Fighting polio – an emergency response in Nigeria

Emergency Operations Center

The Emergency Operations Center in Abuja, Nigeria, kicks into action.

By Chris Offer, Rotary Club of Ladner, British Columbia, Canada

In late August 2016, I had the extraordinary opportunity to be in the National Polio Emergency Operations Center (EOC) in Abuja, Nigeria. The center was activated to manage the response to two polio cases confirmed in Borno State.

I was in Nigeria as part of a Polio External Review team with the World Health Organization, CDC, and The Bill and Melinda Gates Foundation that had been planned  months before. But with the discovery of new polio cases, our focus shifted.

Offer and EOC

Chris Offer, middle, with other participants at the emergency operations center.

As a retired senior police officer, I’m familiar with the use of a central command center to deal with emergencies. The strategy to bring key decision makers into one room from all participating agencies is an effective way to manage emergencies. Communications is face-to-face and decisions are not delayed.

In 2012, emergency centers were established in the capital of Abuja and Nigeria’s northern states with the highest polio infection rates. Nigerian government health agencies, Rotary International, UNICEF, WHO, CDC, USAID, and the Gates Foundation are all involved. Rotary is represented by a member of the Nigeria National PolioPlus Committee.

The centers provides fully-equipped office space, fast internet access, modern communications equipment, and backup generators. This is particularly important for polio workers in rural areas or areas that are not secure.

Military provides security

While I was at the center, an emergency teleconference was held between the national and the Borno emergency operation centers which confirmed the use of military personal to provide security for polio vaccinators and military helicopters to deliver vaccine. The conference also approved the dispatch of hundreds of thousands of doses of polio vaccine and verified time lines for vaccination to be completed.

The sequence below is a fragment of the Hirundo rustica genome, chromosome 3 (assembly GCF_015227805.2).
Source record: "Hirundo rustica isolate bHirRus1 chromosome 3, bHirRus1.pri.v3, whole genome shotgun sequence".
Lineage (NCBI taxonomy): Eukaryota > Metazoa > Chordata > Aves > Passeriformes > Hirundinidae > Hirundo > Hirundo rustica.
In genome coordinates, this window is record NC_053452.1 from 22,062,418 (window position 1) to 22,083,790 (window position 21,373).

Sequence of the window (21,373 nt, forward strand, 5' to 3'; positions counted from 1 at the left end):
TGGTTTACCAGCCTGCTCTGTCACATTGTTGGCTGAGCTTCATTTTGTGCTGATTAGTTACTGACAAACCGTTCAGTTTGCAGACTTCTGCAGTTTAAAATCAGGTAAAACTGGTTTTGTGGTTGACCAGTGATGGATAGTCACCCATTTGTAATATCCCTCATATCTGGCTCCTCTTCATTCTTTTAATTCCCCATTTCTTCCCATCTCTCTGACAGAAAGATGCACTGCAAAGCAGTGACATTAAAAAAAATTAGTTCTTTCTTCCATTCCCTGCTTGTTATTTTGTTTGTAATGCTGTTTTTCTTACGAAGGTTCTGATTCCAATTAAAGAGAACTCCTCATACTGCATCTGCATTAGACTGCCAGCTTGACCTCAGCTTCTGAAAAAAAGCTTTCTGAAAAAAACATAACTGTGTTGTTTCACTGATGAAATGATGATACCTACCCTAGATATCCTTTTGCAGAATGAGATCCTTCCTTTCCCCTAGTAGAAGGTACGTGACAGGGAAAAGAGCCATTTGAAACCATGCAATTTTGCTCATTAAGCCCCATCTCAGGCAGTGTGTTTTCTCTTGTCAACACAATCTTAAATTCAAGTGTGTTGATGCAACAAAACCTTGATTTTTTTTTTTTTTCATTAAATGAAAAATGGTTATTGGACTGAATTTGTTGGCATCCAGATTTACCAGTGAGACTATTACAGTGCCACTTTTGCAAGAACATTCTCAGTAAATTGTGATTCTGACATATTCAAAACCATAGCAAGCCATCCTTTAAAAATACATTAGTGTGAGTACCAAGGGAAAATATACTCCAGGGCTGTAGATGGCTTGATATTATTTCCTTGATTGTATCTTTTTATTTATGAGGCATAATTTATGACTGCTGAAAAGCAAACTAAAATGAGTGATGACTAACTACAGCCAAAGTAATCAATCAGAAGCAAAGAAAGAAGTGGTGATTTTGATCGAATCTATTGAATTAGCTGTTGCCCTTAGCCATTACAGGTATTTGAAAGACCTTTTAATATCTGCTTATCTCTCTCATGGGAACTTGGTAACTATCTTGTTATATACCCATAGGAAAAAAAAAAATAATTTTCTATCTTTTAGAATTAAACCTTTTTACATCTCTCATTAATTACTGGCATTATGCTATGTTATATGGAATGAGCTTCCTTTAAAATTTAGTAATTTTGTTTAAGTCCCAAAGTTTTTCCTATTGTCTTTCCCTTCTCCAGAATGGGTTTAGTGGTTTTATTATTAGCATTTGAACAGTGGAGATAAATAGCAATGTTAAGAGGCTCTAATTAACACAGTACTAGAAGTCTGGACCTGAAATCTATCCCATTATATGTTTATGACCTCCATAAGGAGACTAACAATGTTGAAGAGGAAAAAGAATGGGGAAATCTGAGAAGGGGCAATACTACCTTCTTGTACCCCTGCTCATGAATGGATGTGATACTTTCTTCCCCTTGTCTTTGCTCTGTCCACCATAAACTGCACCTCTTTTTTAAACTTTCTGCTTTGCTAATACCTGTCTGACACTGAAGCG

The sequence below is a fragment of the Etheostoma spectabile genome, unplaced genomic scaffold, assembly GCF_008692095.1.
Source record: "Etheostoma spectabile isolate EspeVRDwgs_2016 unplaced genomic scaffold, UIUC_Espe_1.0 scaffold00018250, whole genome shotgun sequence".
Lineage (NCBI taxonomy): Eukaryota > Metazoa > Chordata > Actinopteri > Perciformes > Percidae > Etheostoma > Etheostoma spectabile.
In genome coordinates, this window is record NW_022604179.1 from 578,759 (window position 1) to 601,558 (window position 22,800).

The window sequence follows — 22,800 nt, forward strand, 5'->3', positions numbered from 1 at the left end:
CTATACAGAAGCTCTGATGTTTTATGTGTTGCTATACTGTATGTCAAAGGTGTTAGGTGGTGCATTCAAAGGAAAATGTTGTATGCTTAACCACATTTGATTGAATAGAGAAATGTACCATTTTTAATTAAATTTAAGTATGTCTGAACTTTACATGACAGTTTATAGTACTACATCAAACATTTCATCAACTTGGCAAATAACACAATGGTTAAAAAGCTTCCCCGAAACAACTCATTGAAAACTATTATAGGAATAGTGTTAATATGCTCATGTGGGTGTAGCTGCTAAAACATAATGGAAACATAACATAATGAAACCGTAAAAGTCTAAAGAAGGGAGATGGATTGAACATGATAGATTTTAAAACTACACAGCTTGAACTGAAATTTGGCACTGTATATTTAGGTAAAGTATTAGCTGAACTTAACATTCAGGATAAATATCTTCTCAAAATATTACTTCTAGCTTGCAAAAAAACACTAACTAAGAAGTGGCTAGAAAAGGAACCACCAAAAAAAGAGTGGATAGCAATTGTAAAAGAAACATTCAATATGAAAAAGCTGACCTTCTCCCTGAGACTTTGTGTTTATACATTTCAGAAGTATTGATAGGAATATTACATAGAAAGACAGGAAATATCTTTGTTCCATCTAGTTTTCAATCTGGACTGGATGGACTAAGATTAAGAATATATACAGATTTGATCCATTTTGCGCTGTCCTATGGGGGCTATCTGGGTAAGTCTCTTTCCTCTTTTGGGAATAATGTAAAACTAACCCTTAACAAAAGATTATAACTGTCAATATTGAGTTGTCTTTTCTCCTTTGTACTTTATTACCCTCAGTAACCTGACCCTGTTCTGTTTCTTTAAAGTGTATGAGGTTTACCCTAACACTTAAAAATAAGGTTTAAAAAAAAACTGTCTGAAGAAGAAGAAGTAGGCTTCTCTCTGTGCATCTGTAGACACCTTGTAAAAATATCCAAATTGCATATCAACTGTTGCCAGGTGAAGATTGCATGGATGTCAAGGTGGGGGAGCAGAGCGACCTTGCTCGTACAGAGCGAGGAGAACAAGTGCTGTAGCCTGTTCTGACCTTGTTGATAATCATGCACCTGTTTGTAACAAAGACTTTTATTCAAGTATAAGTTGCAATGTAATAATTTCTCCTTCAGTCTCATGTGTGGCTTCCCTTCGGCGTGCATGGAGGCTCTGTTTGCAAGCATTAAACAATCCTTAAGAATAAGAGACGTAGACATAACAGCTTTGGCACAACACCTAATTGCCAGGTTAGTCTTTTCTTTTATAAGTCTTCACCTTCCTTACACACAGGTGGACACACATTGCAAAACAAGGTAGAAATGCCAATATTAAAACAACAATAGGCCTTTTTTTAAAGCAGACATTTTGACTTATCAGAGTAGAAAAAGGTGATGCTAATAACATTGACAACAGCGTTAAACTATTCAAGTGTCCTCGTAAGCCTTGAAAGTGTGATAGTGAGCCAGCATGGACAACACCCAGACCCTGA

The parties discussed the challenge of the nearly two million people living in camps for Internally Displaced Persons.These are people who have been forced to move by the Boko Haram terrorists in Borno. Vaccination of children in the accessible camps is under way, but hundreds of thousands of children are in camps that are inaccessible. The military is working to regain control of the area, but about half the state is inaccessible.

I was impressed to see the emergency response to the new polio cases. Children are being vaccinated. Border countries in the Lake Chad area have joined the response and are vaccinating children. The Rotary Foundation has allocated $500,000 in emergency funds.

For all Rotarians, the new polio cases were disappointing. For the two children, who already live in poverty and have had to flee their homes, polio is devastating. This is why we will continue fighting this disease until we finally eradicate it and  keep our promise to the children of the world.

Learn how you can help end polio

4 thoughts on “Fighting polio – an emergency response in Nigeria

  1. resilience and doggedness often win battles especially epidemiolokgical struggle like polio eradication.Sure Nigerians and their global team aprtnes will not relent their effort in putting the last case of polio to its deathknell in Nigeria and will ncontinue eradication update elsewhwere because analysts have said that 40-50billion of dollars will be saved and 200000 ncases of will be prevented from relapsing if total polio eradication isnt achieved in due time -which is now.The lhourney has been long and we are almost at the end of the tunnel and destination is not a solo abode like nigeria or afghhan or pakistavn but the whole cultural ecology of planet earth.


    • i mean epidemiological -disease -control which has been poven to be scientificaly possible and nd wiped out smallpox with the same resience put in by Dr Donald Herderson years back.


  2. Pingback: Fighting polio – an emergency response in Nigeria | The Rotary Club of Carteret

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